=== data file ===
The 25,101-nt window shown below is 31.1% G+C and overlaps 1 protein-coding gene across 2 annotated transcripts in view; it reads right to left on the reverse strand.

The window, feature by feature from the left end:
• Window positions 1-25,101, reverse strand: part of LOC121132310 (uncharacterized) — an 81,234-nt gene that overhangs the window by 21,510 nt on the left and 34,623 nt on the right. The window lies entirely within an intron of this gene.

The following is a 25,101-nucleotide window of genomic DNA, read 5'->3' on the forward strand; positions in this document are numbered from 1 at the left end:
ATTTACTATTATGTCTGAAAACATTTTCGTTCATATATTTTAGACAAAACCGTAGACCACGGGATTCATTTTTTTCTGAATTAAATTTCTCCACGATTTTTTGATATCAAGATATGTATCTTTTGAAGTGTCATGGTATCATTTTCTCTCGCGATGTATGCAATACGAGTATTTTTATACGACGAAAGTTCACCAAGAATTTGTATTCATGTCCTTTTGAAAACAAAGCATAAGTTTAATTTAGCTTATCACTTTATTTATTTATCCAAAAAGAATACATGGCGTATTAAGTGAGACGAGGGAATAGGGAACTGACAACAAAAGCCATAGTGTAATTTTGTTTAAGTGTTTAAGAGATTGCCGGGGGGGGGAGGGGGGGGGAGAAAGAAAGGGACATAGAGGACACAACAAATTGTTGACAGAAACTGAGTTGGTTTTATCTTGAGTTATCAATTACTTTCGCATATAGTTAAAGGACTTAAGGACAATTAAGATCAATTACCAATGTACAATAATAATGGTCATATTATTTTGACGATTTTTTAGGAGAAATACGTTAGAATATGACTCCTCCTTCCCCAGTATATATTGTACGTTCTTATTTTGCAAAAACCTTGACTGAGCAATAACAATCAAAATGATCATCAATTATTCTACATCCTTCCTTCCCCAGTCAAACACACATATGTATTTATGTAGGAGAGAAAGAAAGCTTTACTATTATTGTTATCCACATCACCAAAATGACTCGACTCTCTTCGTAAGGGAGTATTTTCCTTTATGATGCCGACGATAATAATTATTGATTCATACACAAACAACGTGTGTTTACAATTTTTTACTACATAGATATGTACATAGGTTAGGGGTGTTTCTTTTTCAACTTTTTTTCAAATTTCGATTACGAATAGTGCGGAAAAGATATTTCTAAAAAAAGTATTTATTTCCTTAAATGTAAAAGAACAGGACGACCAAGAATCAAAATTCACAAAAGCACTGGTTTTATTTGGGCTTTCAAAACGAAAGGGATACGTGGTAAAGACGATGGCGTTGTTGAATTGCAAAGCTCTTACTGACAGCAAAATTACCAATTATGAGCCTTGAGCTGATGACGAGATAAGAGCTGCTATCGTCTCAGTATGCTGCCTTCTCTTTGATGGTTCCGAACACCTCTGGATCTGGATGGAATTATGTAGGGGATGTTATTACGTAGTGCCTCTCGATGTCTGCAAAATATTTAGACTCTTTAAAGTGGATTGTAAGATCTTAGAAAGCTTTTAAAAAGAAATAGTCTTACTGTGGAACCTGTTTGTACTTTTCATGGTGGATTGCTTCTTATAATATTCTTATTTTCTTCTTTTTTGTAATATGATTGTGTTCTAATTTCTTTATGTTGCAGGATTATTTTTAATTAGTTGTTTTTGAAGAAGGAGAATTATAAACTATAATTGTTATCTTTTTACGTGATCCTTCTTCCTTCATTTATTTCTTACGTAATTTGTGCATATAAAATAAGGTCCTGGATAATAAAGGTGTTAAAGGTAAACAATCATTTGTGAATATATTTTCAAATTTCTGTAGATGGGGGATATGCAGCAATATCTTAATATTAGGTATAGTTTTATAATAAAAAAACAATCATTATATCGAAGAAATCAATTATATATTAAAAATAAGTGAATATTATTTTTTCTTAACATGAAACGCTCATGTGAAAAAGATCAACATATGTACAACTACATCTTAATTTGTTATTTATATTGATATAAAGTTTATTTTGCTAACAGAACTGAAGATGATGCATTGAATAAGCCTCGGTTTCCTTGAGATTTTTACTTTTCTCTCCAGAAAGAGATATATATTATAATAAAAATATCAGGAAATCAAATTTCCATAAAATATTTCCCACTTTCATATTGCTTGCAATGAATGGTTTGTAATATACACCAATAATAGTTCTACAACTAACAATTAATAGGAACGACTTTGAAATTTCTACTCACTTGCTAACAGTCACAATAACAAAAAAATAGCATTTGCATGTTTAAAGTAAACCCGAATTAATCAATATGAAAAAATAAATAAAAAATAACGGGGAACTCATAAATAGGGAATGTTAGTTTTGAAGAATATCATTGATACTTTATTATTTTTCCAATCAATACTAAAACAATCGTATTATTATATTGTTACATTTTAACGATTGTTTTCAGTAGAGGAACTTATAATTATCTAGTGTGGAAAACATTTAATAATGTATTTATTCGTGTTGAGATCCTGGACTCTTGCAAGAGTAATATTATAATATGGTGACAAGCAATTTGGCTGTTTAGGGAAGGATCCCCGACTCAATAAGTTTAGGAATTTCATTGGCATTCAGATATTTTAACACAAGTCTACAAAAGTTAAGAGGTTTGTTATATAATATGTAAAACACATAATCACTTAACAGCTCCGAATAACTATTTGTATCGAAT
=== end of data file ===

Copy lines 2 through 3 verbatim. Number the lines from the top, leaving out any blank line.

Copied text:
The window, feature by feature from the left end:
• Window positions 1-25,101, reverse strand: part of LOC121132310 (uncharacterized) — an 81,234-nt gene that overhangs the window by 21,510 nt on the left and 34,623 nt on the right. The window lies entirely within an intron of this gene.